A lot of this has to do with how we’ve fundamentally misunderstood financial exclusion in the US and that means rethinking and reestablishing what access truly means and developing an ecosystem that allows for more access to more people. We still have a lot of work to do here.

The good news is today, we have a lot more data and technology at our fingertips to solve for this. More underrepresented groups are experiencing financial services tools today for the first time through fintech. I’m motivated and heartened to know that their outcomes can only improve as we continue to tackle this problem and make financial access more readily available to more people.

FL: What obstacles are there in building inclusive tech?

SS: I don’t think of these as obstacles. I think there’s green field opportunities everywhere.

We’re still in the early stages of examining how best to leverage technology to remove systemic biases in the lending process. You’re starting to see companies that are rethinking how to determine a person’s holistic financial picture by leveraging alternative data and building AI models that help to make consumer lending processes more equitable.

This is what gets me excited — one of the teams that I’m currently leading is working on exactly this. We’re thinking about how we can improve consumer lending outcomes by making it easy and seamless but also looking at all of the factors that can contribute to someone’s financial well-being to improve the decisioning process for lenders. Our goal is to develop an inclusive and equitable credit system that supports more people.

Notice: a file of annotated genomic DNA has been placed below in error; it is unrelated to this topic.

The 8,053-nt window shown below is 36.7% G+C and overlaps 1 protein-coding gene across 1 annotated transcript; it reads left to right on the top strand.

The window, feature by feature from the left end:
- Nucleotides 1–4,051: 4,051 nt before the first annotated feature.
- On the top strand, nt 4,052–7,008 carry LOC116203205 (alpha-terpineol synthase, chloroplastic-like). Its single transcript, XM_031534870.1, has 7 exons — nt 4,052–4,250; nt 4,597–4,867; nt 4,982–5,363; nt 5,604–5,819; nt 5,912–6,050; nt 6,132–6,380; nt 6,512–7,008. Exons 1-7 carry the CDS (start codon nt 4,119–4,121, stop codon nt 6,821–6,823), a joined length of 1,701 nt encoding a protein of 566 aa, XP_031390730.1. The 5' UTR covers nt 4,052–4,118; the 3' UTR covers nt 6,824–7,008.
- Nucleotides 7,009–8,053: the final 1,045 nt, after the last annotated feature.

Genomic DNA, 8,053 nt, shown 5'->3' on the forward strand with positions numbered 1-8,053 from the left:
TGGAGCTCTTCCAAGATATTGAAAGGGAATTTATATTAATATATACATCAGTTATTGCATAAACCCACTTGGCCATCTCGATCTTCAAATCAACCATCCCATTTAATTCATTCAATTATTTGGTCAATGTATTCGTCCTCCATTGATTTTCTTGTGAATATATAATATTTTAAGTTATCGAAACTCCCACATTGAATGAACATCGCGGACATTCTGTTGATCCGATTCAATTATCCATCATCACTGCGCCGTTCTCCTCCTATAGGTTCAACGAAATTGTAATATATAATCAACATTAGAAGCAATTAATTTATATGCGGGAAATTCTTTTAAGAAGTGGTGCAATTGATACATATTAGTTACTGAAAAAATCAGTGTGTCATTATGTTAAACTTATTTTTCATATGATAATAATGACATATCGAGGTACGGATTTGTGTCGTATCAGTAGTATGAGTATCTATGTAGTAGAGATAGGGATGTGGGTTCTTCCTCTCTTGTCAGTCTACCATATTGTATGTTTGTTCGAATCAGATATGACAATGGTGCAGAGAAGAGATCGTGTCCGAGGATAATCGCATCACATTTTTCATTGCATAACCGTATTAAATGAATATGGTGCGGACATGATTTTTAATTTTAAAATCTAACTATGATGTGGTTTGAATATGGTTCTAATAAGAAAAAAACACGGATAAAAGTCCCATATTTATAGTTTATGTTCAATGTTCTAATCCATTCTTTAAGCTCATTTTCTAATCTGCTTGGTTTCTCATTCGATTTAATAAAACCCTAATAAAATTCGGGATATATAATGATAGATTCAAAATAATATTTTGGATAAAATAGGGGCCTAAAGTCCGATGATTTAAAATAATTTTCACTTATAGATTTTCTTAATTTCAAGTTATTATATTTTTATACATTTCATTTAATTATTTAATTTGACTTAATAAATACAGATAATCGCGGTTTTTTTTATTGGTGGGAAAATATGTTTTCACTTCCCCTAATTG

FL: When I think of Plaid I think of financial integrations. What is Plaid doing to make fintech more accessible?

SS: We think about access in two ways: connectivity and data insights.

At the highest level, we’re focused on enabling connectivity to over 12,000 financial institutions worldwide. What that means is that no matter what fintech app a consumer uses, or what financial institution they bank with, this connectivity will enable magical moments as they navigate different apps and financial solutions to manage their financial life digitally. And on the backend, to facilitate these experiences, it’s about the data and insights.